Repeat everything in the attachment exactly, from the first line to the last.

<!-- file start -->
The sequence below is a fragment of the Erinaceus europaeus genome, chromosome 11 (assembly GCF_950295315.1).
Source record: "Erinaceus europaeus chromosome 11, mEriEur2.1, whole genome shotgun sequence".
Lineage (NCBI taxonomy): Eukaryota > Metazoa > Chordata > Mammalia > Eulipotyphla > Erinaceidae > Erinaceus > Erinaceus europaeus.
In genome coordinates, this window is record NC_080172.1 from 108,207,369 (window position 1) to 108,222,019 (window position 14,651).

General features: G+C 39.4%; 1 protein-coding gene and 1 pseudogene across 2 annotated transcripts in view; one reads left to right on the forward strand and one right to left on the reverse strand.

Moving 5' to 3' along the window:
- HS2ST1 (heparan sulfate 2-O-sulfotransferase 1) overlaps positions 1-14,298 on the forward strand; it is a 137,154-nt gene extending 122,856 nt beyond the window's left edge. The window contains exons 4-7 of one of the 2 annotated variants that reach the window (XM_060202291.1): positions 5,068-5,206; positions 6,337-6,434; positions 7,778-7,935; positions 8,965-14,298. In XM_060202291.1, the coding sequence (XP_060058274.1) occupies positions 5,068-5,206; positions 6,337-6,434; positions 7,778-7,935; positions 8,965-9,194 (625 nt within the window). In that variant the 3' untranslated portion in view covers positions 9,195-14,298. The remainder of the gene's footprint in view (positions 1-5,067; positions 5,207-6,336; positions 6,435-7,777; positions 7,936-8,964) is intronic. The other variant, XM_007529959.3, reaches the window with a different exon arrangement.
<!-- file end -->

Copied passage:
The sequence below is a fragment of the Erinaceus europaeus genome, chromosome 11 (assembly GCF_950295315.1).
Source record: "Erinaceus europaeus chromosome 11, mEriEur2.1, whole genome shotgun sequence".
Lineage (NCBI taxonomy): Eukaryota > Metazoa > Chordata > Mammalia > Eulipotyphla > Erinaceidae > Erinaceus > Erinaceus europaeus.
In genome coordinates, this window is record NC_080172.1 from 108,207,369 (window position 1) to 108,222,019 (window position 14,651).

General features: G+C 39.4%; 1 protein-coding gene and 1 pseudogene across 2 annotated transcripts in view; one reads left to right on the forward strand and one right to left on the reverse strand.

Moving 5' to 3' along the window:
- HS2ST1 (heparan sulfate 2-O-sulfotransferase 1) overlaps positions 1-14,298 on the forward strand; it is a 137,154-nt gene extending 122,856 nt beyond the window's left edge. The window contains exons 4-7 of one of the 2 annotated variants that reach the window (XM_060202291.1): positions 5,068-5,206; positions 6,337-6,434; positions 7,778-7,935; positions 8,965-14,298. In XM_060202291.1, the coding sequence (XP_060058274.1) occupies positions 5,068-5,206; positions 6,337-6,434; positions 7,778-7,935; positions 8,965-9,194 (625 nt within the window). In that variant the 3' untranslated portion in view covers positions 9,195-14,298. The remainder of the gene's footprint in view (positions 1-5,067; positions 5,207-6,336; positions 6,435-7,777; positions 7,936-8,964) is intronic. The other variant, XM_007529959.3, reaches the window with a different exon arrangement.